Perhaps one way to think about unsuccessful adaptations is not in terms of infidelity to a prior text, but in terms of a lack of the creativity and skill to make the text one’s own and thus autonomous.

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Posted in Prose

Myth Busting: Harry Potter Edition

Since Harry Potter canon officially ended this past week, I have decided that it is time for me to delve into some fan theories. I’ve read a lot of crazy things and would like to share some of them with you. In this post we’re gonna bust some supposedly well thought theory, so get ready people!

Harry Hallucinated the Whole Thing

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From Jim Kay’s illustrated version of the Philosopher’s Stone

This must be the most popular one out there. The theory here is that a starving Harry, locked under the cupboard at Privet Drive, creates an alternate world to where he can escape. So all that seven books are actually 11 year old Harry’s imagination. This is a bit too Lost for the series, and a tad too advanced for the little Harry. In the movie adaptations they added a spider, Alastair. It was someone to talk to for Harry and his only friend at the Dursleys which added to the depressive and gloomy atmosphere of the house. Steve Kloves, the screenwriter who adopted the novels, stated that “There was a spider in there and all these broken soldiers that he had filched from the rubbish bin of Dudley’s [bedroom]. And he had this broken army and he would talk to Alastair. And so when Hagrid arrived in the motorcycle you wondered if maybe Harry was mad, and was imagining being rescued.” And I get it, for those who only watch the movies this makes the theory seem plausible. I had also entertained the idea from time to time before the last book came out. But having Harry waking up in his cupboard after seven books would be irritating for the readers and a lazy thing to do on Rowling’s part. Just because of that, I don’t think that the theory would work. Apart from that, it is one thing to imagine being rescued, but entirely other thing to create such a detailed, refined world and course of events. It would be too much for an abused child. Not only the events are pretty intertwined, but he needs to know at least Latin to create spells and charms; they are not made-up words. Rowling could have woken Harry up after the confrontation in the forest with Voldemort in the last book, and that would have worked. After all it would be happening inside Harry’s head but why on earth should that mean that it’s not real, amiright? But with the way the books ended in the epilogue and with all the details, I think it is safe to say that it is nearly impossible for Harry to hallucinate the whole thing. I think this theory is busted.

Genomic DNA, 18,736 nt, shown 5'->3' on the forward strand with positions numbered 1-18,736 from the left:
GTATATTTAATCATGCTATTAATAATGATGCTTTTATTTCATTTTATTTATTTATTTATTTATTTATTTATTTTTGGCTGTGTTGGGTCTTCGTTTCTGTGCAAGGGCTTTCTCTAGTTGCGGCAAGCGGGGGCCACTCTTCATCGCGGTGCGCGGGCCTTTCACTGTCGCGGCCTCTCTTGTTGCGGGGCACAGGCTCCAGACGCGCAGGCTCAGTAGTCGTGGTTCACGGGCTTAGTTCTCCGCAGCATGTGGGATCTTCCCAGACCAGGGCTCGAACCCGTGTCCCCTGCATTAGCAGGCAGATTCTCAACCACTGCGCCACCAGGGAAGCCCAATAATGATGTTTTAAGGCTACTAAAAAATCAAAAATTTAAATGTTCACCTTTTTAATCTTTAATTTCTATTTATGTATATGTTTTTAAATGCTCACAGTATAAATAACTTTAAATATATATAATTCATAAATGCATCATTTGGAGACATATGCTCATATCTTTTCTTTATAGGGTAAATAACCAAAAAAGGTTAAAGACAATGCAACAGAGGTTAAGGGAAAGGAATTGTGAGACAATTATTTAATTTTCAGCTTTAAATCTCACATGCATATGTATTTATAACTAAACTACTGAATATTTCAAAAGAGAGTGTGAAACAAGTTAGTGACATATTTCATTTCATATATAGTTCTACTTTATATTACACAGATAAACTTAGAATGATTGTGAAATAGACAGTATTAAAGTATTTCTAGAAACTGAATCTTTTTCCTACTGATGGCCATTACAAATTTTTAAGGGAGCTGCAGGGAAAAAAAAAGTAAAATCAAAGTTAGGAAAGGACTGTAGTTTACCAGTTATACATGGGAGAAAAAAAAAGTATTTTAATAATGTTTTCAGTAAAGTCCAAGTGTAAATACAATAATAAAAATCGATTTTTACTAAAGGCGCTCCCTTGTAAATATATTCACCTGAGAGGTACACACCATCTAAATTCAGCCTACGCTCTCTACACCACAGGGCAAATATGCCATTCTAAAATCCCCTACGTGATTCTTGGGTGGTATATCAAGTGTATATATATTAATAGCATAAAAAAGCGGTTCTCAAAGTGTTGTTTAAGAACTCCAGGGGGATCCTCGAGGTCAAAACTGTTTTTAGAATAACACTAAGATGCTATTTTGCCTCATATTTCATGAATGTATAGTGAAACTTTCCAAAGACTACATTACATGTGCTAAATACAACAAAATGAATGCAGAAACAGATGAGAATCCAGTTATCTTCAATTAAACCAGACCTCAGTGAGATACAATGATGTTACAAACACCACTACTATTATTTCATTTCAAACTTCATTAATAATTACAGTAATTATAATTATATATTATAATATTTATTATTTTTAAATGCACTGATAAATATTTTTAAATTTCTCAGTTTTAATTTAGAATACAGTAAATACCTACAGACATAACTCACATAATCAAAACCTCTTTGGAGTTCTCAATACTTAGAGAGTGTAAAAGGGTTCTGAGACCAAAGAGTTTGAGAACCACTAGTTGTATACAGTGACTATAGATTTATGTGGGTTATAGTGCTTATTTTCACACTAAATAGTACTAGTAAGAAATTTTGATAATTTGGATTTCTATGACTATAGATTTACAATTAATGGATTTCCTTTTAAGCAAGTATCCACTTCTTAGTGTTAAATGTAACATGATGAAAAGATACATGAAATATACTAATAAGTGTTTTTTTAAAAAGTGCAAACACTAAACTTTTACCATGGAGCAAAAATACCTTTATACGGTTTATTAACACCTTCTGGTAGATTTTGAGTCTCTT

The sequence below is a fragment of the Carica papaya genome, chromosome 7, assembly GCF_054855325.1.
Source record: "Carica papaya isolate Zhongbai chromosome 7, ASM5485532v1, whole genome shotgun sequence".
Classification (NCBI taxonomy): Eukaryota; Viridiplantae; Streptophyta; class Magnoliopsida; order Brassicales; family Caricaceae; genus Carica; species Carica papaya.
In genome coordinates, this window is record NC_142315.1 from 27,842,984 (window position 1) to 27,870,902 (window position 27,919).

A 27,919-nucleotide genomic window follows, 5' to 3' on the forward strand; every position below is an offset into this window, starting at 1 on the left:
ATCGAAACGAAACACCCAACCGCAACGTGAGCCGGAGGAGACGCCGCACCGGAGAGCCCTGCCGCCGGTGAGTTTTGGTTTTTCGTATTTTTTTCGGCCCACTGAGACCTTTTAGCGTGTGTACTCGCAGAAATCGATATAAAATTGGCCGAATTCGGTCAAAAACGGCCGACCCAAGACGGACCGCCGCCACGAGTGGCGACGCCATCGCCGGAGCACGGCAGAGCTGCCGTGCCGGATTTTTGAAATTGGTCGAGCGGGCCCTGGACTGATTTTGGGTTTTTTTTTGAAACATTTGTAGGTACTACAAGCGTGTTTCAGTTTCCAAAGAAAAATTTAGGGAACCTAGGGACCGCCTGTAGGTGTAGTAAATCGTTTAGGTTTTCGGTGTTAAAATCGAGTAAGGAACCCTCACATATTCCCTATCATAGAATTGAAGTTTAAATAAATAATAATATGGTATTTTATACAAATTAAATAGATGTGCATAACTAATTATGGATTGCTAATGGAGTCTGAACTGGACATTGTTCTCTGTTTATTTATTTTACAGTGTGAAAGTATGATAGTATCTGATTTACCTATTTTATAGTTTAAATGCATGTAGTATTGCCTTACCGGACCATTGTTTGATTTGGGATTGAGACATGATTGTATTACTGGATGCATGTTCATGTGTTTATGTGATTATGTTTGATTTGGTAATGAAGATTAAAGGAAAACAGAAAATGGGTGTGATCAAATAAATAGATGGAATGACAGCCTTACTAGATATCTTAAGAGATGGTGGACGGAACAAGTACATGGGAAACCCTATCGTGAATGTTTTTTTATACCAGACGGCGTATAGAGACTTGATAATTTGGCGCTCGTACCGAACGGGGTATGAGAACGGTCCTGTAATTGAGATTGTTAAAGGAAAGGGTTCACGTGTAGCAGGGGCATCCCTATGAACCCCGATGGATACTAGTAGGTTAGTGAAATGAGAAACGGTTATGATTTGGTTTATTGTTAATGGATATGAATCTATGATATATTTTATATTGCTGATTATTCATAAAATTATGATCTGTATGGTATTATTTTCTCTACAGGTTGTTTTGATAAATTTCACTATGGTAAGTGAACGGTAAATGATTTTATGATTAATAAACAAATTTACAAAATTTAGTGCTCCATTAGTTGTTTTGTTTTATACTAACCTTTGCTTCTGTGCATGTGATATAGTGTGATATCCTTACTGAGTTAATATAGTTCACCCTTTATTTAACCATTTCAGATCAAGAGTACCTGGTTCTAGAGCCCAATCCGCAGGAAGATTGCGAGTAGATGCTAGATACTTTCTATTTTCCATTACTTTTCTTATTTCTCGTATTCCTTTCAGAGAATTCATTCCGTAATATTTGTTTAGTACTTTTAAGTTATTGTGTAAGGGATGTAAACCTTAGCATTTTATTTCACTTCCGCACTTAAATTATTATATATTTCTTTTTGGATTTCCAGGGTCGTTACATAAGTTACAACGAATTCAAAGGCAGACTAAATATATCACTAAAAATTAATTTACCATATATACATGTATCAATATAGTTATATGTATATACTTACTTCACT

The Dursleys Are Horrible Because Harry Is A Horcrux

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From the Chamber of Secrets, right before they send Harry off to his bedroom to pretend not to exist

This is another popular fan theory that had surfaced after Deathly Hallows. This theory suggests that the Dursleys were horrible to Harry because the horcrux, that Harry is, was affecting them. In the last book, we witness the trio struggling with the emotions the horcrux awakens. The horcrux enhances the already existing emotions rather than creating new ones. Hence, Ron’s insecurity goes through the roof. Accordingly, the Dursleys already dislike the Potters (you can read their first meeting on Pottermore). So the horcrux could have increased it extremely and this should be the case for anyone who does not like Harry, like Malfoy or Snape-granted they do not spend that much time with him. However, we see the horcrux affecting the trio when they have a physical contact to it. If living around a horcrux would turn them into horrible beings, then the Blacks and Malfoys should have changed as well. Yes, they do bad things to people, and the Black matriarch is pretty horrible on her own, they are okay generally. Dursyleys can also act very “normal” around other people as well as Ginny who was pouring her soul into a horcrux, whereas Ron was horrible to both of them under the influence. Let’s not forget Harry-he was a living horcrux. If the he affected the Dursleys that much, then he would have been horrible to people as well, but we only see his demeanour worsen when he wears the locket around his neck. Although this theory looks plausible, it does not fit other people and circumstances. Let’s admit it, Dursleys are just like Umbridge when it comes to Harry. I think this theory is busted.

Dumbledore Is Death

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Artwork by polisherci

This is the nicest one of them all. This theory suggest that Harry, Snape and Voldemort represent the [Peverell] brothers in “The Tale of the Three Brothers” from The Tales of Beedle the Bard and Dumbledore the Death. In the tale three brothers come across a river which has killed so many people before them. They make a bridge and cross it, displeasing Death. But Death wants to slyly take their lives. The eldest brother asks for a unbeatable wand. He boasts about having such a powerful wand, he gets killed in his sleep by a jealous wizard. The middle brother wants a way to bring his loved one back from death. She half-returns in agony and he kills himself in order to be with her. The youngest wants an invisibility cloak to be able to get away from Death. Only he accepts and embraces death when his time comes and meets with Death like an old friend. According to this, Voldemort is the eldest brother who seeks power and does anything to attain it. He thinks he has caused Dumbledore’s death, but the joke’s on him as Dumbledore causes his death with his knowledge of his horcruxes. Plus, Voldemort actually seeks the Elder Wand, like the first brother and dies because of it. He misjudges the true owner of the wand, shortsighted by his ego and pays the price. The middle brother is Snape, who spends his life mourning Lily’s death and craving her love. j-k-rowling-takes-to-twitter-to-set-the-record-straight-about-a-few-fan-theories-11-photos-5He brings her back to life through her son, Harry but he abuses him caused by his hatred for James and guilt for Lily’s death. His role as a double agent causes his death in the end and he agreed to that role to avenge Lily. The youngest brother is Harry; who, again, owns the Invisibility Cloak and accepts his role in the downfall of  Voldemort and death after looking in the pensieve. He also wakes up in King’s Cross, meets Dumbledore like an old friend despite doubting his every decision throughout his horcrux hunt. Dumbledore in return, causes the death of the two brothers indirectly, just like Death but is on good terms with the youngest. The parallelism in the course of events and the characters of the four of them fits perfectly, not to mention their ages. Even Rowling herself stated that she liked this theory. So I’d say this theory passes.